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Surveys meant to depict typical UA lifestyles


Photo
Photo Courtesy of Campus Health
The series of student survey ads and posters created by Campus Health, such as this one, are paid for in part with a $144,000 grant.
By Ariel Serafin
Arizona Daily Wildcat
Tuesday, November 10, 2005
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Students who view posters modeling the results of the annual UA "Health and Wellness Survey" may question the validity of the statistics, but survey administrators said the student population is accurately represented.

The survey asks questions about student alcohol, drug and tobacco use, sexual habits and physical fitness. The results are printed on posters around campus in residence halls and academic buildings.

Many of these posters display statistics such as "74 percent of students do not use tobacco," "91 percent of students exercise at least once a week" and "98 percent of students respect a partner's wishes if they do not want to have intercourse."

"We try to select the messages that students feel are the most important," said David Salafsky, health educator for Health Promotions and Preventative Services.

Taryn Maggi, a pre-business sophomore, said she questions if the posters tell the true tales of typical UA student lifestyles.

"I think that they're fake and that the U of A puts them up to try and stop things like underage drinking," Maggi said. "My friends and I always laugh because we're in the slight percentage that does the opposite (of the posters' norm.)"

But Salafsky said Health Promotions and Preventative Services ensures the statistics are correct by choosing a completely random and large sample size.

The decision of which courses the surveys are distributed is determined by a random selection from the entire schedule of undergraduate classes, ranging from general education to upper-division courses, he said.

"Our intent is really to portray accurate information and give that to the students," Salafsky said. "Otherwise, we'd just be guessing."

Salafsky said it was important for students to realize that obtaining good data didn't require speaking with every student on campus.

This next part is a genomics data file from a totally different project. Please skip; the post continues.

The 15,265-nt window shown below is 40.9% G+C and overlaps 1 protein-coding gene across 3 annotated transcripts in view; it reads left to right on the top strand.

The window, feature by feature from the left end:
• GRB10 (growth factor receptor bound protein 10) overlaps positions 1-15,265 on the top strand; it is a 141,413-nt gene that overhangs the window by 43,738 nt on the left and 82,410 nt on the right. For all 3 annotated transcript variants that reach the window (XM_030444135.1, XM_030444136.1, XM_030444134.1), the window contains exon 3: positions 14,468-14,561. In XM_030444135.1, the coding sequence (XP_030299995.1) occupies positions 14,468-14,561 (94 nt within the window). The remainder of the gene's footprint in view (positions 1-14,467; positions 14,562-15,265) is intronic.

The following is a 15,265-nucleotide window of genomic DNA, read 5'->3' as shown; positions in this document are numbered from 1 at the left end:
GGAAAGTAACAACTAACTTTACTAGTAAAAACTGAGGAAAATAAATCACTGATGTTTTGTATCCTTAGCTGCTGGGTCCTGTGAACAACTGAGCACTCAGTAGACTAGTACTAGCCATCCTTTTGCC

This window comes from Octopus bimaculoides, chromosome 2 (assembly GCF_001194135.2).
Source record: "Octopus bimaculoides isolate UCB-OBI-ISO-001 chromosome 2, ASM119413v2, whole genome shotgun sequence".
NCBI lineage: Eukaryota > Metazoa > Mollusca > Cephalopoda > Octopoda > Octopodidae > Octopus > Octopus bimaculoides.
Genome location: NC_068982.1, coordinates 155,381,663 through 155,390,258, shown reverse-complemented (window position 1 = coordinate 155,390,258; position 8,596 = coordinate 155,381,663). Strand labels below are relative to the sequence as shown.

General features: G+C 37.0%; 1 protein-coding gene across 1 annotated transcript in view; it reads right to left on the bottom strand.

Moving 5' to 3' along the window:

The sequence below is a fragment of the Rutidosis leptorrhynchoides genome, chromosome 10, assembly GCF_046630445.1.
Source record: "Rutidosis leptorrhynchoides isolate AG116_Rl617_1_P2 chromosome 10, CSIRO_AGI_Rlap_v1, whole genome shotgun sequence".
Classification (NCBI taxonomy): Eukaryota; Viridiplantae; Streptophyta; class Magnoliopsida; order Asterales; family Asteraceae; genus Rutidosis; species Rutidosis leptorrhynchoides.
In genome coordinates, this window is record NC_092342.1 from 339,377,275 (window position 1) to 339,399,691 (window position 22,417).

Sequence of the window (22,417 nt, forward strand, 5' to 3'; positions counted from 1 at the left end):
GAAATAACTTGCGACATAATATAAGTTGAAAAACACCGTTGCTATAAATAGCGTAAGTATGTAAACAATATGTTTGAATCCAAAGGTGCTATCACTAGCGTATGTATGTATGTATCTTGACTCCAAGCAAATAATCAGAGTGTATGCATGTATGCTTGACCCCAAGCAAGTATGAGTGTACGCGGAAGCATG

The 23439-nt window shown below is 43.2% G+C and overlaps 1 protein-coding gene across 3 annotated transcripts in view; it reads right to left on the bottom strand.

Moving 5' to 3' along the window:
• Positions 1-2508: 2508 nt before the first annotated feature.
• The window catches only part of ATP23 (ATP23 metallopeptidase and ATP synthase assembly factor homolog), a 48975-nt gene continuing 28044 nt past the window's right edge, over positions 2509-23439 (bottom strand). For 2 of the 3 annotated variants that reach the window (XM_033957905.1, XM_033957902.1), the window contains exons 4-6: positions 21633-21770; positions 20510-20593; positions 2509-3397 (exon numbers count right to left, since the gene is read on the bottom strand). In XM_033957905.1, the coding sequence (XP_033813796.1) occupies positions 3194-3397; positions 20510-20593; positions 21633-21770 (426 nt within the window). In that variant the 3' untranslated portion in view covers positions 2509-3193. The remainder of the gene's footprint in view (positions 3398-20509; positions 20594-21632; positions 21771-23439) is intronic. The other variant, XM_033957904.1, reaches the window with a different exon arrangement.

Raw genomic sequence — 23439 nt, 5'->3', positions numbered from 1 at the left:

Last year's sample size of 2,036 students was obtained by a mathematical formula, and involved more respondents than is typically used to represent the opinions of the 280 million Americans in national polls, Salafsky said.

Salafsky also cited how responses have not varied much in the 10 years the survey has been administered, which he said is another testament to its validity. The alternative option would be to listen to hearsay, which is far less reliable, he said.

"If you look at scientific literature, self-report data is very valid," Salafsky said.

While the survey results are accurate, Salafsky said, they are not always published.

"It just depends what the info is going to be used for," Salafsky said. "Some of it is used to help better serve students."

The information that isn't posted around campus is used instead to improve the quality of student health and wellness, Salafsky said, and sometimes these results inspire new ideas for programs and services.

The funds for the survey and these services come from part of a two-year grant from the College of Education, said Carolyn Collins, Health Promotions and Preventive Services director.

The grant, which supplies the UA with about $144,000 a year, is used to fund the survey as well as community outreach programs, personnel costs and evaluations on the program, Collins said.



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